on 20 September 2005
This is a Stone Barrington novel, and appears to have received critical acclaim, largely reinforcing my long-held view that the more complimentary the quotes on the cover, the worse the book inside. In fact, it's not actually that bad, though quite why the author insists on giving some of the principal characters bizarre names - one of the female leads is a woman called Arrington, for example - is something of a mystery.
The dialogue, on the whole, is somewhat clumsy, characters making speeches rather than conversation, but my biggest problem was Stone Barrington himself, who ambles through the book, leaping into bed with any available woman - including the most elusive of Hollywood film stars - despite having just got married and leaving his new wife, for whom he's taken an apparently instant and irrational dislike, almost literally at the altar. And, of course, he's an enviable sexual athlete, making love half a dozen times or more in a single night.
There are minor plot inconsistencies, like Barrington knowing something despite the fact that the only person who could have told him was already dead, and sometimes acts in unusual ways, immediately broadcasting to all and sundry information given to him in the strictest confidence.
I think the biggest problem with this book is that Barrington isn't really much of a hero. Things happen around him, but he doesn't do a lot to make them happen. I also got a bit tired of what might be termed the 'James Bond syndrome', Barrington living on an almost exclusive diet of lobster and expensive wine, flying everywhere in private jets, driving around in a Bentley, and being instantly recognised by almost everyone. This aspect did nothing to counter the book's inherently unrealistic flavour.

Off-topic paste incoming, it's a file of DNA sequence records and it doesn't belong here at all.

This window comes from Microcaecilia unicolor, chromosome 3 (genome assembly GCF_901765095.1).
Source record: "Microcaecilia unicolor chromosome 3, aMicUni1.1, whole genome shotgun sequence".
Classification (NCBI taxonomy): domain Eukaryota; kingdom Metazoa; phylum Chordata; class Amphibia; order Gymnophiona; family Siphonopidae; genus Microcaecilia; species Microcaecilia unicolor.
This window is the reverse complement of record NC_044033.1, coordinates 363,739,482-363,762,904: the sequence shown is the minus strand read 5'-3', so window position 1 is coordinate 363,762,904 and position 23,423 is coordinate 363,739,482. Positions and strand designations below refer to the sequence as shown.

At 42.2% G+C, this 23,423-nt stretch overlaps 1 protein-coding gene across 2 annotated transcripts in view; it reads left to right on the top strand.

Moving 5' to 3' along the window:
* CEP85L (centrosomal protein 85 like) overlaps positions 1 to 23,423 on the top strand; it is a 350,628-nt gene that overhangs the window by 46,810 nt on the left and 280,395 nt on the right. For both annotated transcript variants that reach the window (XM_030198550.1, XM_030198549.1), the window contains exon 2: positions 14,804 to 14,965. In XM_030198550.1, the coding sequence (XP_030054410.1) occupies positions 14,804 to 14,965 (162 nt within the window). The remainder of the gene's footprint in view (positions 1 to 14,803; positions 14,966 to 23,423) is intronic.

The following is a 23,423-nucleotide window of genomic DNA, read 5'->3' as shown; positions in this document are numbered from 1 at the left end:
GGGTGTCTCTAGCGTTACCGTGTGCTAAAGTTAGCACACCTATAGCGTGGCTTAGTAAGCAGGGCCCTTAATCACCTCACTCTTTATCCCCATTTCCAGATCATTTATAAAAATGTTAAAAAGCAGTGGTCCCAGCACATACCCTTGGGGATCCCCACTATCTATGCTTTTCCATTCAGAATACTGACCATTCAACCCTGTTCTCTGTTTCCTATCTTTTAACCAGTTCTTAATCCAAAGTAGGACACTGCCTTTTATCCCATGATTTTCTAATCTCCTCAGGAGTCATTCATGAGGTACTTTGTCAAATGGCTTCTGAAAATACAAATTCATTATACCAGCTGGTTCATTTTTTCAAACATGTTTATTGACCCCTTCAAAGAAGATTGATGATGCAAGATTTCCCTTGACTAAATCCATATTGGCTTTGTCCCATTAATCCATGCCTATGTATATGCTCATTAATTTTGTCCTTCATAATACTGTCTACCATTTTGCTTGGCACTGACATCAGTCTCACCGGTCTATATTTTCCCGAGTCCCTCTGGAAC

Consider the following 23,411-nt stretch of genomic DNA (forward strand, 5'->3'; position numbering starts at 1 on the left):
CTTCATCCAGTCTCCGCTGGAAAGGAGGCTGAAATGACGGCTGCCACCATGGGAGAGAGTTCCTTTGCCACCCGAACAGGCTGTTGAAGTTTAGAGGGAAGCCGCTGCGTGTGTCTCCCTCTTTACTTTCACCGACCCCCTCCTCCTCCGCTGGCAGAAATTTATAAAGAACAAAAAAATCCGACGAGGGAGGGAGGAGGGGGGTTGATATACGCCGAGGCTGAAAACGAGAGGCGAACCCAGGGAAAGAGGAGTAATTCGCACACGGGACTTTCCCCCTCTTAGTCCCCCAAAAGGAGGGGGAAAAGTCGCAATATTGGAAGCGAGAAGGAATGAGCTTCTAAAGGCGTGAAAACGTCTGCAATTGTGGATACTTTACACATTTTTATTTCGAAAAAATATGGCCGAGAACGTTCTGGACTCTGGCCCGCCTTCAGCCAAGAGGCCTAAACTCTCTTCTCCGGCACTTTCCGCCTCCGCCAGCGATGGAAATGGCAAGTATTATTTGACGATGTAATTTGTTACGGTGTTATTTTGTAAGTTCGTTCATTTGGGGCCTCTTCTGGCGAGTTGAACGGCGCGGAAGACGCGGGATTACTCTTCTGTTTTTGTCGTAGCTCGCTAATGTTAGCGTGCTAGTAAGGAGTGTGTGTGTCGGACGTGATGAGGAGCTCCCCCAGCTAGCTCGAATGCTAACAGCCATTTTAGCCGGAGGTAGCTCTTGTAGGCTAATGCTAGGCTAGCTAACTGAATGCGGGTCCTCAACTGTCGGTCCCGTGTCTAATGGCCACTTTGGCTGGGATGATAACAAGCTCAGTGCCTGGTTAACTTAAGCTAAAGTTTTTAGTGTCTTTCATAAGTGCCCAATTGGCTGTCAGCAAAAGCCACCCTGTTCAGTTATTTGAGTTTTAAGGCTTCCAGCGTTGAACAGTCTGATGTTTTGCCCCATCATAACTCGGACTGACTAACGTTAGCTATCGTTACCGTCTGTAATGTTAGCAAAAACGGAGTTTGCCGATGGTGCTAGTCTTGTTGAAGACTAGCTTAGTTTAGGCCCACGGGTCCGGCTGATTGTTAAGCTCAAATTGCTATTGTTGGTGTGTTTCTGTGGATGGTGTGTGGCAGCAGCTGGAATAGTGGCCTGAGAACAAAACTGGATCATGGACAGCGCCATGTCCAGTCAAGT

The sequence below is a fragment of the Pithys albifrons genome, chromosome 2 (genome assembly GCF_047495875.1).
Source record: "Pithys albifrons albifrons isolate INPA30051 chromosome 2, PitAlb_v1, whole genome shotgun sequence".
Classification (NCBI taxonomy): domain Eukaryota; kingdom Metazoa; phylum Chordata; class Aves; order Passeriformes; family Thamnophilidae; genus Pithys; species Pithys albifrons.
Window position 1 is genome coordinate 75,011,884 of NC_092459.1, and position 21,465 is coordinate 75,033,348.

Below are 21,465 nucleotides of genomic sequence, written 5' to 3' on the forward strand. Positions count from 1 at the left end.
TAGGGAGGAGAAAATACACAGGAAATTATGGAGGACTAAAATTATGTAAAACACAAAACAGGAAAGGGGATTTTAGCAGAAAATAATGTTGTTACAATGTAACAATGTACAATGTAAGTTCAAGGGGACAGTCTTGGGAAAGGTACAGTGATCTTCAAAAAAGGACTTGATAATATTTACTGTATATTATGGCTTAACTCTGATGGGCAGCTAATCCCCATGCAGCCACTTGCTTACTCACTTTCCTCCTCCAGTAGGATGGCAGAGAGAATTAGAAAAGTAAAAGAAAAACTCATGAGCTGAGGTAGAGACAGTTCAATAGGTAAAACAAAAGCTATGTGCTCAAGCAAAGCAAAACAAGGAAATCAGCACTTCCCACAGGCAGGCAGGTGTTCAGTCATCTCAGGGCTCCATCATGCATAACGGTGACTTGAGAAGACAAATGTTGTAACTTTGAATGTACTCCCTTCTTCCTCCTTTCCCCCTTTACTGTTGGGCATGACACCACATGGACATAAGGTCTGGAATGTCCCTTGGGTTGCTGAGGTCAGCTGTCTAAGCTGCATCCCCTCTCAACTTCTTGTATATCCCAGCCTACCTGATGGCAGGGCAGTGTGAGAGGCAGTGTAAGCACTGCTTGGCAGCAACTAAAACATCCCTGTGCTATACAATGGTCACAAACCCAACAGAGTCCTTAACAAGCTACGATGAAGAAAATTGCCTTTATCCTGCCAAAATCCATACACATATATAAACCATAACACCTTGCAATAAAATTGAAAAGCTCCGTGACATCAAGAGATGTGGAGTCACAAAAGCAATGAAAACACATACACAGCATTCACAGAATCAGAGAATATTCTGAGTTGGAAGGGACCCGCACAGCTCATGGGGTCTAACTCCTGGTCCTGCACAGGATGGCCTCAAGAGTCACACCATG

on 17 November 2000
I am sooo glad Mr. Woods has brought back the Character Stone Barrington. This book is much better than his last book 'The Run.' Stone Barrington is in Italy getting ready for his marriage to Dolce, the daughter of a Mafia kingpin. At the last minute, he gets a call from the police in Los Angeles, saying that Vance Calder, Arrington's new husband, has been murdered and that Arrington is the main suspect. (If you don't know who Arrington is at all, then you need to start with the earlier Stone Barringon novels or you will be confused!) Stone dashes out of Italy and arrives in Los Angeles. Stone along with Dino Bachetti, his old partner and friend, must prove that Arrington is innocent and discover who the killer is before someone else dies. The only problem is that Dolce, Stone's fiance, is incredibly mad at Stone and she even gets a little violent. You will be shocked by the ENDING!
Also recommended: 'A Tourist in the Yucatan' Thriller/mystery, fun read!